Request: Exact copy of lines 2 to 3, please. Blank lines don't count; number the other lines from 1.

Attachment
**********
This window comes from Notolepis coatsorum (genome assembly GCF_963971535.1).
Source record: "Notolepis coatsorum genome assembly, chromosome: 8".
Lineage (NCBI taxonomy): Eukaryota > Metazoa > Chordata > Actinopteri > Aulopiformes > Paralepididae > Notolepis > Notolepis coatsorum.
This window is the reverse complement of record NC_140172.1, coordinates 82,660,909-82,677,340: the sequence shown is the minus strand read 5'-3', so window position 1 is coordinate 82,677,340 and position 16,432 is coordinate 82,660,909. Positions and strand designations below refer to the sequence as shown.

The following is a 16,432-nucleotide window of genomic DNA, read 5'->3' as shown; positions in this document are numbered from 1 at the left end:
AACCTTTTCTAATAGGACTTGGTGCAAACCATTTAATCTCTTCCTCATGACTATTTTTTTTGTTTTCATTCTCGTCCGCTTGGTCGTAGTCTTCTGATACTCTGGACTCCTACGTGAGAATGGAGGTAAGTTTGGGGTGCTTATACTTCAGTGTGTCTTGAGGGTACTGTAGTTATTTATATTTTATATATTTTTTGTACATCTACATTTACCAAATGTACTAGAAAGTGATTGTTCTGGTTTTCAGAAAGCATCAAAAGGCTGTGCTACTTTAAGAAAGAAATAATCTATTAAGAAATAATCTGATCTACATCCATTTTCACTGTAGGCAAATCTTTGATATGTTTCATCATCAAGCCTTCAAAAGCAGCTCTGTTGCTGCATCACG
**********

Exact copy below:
Source record: "Notolepis coatsorum genome assembly, chromosome: 8".
Lineage (NCBI taxonomy): Eukaryota > Metazoa > Chordata > Actinopteri > Aulopiformes > Paralepididae > Notolepis > Notolepis coatsorum.